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From the import documentation of BigQuery,

Note: Null values are not allowed

So I assume null is not allowed in a json-formatted data for BigQuery import. However, null value is actually very common in regular ETL task (due to missing data). What should be a good solution to import such json source files? Note my data contains nested structures so I do not prefer a conversion to CSV and use ,, to represent a null value.

One way I think I can do is to replace all null values with default values of different data types respectively, e.g.,

  • string: null -> empty string
  • integer: null -> -1
  • float: null -> -1.0
  • ...

But I don't like it. I am looking for better options.

BTW, I tried to do bq load with a json file containing null values. I get the below error:

Failure details:
- Expected '"' found 'n'
- Expected '"' found 'n'
- Expected '"' found 'n'
- Expected '"' found 'n'
- Expected '"' found 'n
...

I think this is the indication of null usage, is it correct?

EDIT: If I remove all the null fields, it seems to work. I guess this is the way to handle the null data. You cannot have null for a data field, but you can just not include it. So I need to have a filtering code to remove all the null field in my raw json.

share|improve this question
    
NULL is allowed in JSON syntax. Different JSON packages use different software constructs to represent NULL -- either an explicit NULL object, or something like an empty array. But the messages you quote tell us very little. –  Hot Licks Nov 7 '12 at 2:18
    
But note that JSON is only a data format -- it does not describe semantics, and the semantics of the data must be agreed to by both ends of the "conversation". If NULL is not in the agreed-to semantics then JSON has nothing to do with it. The "BigQuery" document defines some rather restricted semantics. –  Hot Licks Nov 7 '12 at 2:22
    
Yeah, this might be the restriction of BigQuery import. I just want to know if there is any smart way to avoid the limitation. –  greeness Nov 7 '12 at 2:27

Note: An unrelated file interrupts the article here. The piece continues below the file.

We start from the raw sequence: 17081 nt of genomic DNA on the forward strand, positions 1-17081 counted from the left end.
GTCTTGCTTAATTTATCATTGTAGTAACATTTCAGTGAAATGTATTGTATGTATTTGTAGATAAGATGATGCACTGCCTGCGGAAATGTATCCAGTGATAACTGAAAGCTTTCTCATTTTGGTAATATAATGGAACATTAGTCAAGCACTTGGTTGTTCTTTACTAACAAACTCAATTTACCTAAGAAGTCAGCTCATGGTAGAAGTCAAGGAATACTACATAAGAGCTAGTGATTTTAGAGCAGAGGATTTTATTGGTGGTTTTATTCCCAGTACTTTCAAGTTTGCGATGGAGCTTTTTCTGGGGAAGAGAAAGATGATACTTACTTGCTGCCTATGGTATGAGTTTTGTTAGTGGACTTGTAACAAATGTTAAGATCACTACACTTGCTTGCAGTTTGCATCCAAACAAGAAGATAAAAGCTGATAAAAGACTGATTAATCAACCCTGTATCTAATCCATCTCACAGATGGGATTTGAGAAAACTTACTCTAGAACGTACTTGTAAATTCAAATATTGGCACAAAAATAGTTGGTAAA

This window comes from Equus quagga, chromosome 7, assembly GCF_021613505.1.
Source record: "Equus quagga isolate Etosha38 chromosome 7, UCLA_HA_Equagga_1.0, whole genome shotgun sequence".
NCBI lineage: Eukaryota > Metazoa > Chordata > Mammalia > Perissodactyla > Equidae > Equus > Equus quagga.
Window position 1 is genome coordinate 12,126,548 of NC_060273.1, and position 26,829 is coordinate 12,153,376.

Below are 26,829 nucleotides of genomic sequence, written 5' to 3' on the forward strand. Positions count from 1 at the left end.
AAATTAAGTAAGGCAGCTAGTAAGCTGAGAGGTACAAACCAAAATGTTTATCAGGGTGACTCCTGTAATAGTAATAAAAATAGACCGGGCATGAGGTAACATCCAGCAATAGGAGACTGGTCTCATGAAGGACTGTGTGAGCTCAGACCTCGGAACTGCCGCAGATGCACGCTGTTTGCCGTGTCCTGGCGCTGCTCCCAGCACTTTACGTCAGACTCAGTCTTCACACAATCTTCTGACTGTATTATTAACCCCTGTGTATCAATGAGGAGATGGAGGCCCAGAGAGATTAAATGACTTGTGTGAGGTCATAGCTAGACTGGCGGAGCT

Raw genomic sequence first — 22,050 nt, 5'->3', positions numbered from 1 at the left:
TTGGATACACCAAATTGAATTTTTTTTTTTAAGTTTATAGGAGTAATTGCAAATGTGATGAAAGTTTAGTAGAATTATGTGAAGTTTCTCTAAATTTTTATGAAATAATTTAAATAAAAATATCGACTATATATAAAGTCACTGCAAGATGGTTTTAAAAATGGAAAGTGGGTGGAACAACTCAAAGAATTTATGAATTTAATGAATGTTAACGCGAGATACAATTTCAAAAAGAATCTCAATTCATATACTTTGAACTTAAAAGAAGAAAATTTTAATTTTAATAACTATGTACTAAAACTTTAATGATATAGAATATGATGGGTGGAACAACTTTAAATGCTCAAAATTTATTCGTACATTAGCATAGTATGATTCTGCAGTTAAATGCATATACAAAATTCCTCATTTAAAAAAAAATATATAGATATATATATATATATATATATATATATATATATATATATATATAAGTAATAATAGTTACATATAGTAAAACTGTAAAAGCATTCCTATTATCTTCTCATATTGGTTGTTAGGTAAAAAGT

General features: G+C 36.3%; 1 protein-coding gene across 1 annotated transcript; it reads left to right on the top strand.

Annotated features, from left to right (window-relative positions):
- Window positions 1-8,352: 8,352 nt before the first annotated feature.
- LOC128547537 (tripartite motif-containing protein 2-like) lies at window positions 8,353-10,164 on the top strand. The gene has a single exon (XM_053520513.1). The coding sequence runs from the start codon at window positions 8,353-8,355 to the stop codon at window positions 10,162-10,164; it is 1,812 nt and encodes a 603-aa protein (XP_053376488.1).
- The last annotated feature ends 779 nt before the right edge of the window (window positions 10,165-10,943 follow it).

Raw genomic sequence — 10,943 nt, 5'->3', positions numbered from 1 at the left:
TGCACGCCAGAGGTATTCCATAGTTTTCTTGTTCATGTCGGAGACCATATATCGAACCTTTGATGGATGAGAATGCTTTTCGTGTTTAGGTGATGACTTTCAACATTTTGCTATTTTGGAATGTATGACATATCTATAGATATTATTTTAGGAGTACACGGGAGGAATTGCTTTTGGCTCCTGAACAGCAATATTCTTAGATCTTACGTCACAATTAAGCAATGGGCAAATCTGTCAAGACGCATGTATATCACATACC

You can maybe use something (eg, an empty array) as a "stand-in". I don't really know what BigQuery is doing or what you're doing with it, though -- you have to look at your use of it to see what tricks you can play. –  Hot Licks Nov 7 '12 at 2:35
    
(Note that, in JSON, there's no requirement that a particular data item be of a specific type. Eg, "phone_number" can be character one time, integer the next time, and an array (or even "object") the third time. So to represent a "null" integer, you do not have to use an integer value. –  Hot Licks Nov 7 '12 at 2:37

1 Answer 1

up vote 2 down vote accepted

You can import NULL values using JSON format source files - omit the key:value pair for values that are NULL.

Example - Let's say you have a schema like this:

{
"name": "kind",
"type": "string"
},
{
"name": "fullName",
"type": "string",
},
{
"name": "age",
"type": "integer",
"mode": "nullable"
}

A record with no NULL values might look like this:

{"kind": "person",
 "fullName": "Some Person",
 "age": 22
}

However, when "age" is NULL, try this (note, no "age" key):

{"kind": "person",
 "fullName": "Some Person",
}

Please let us know if you have issues with this. I'll make a note to improve the documentation around using NULL values with JSON import formats.

share|improve this answer
    
Thanks. This confirmed that I need to omit null (key,value) pairs. –  greeness Nov 7 '12 at 22:37

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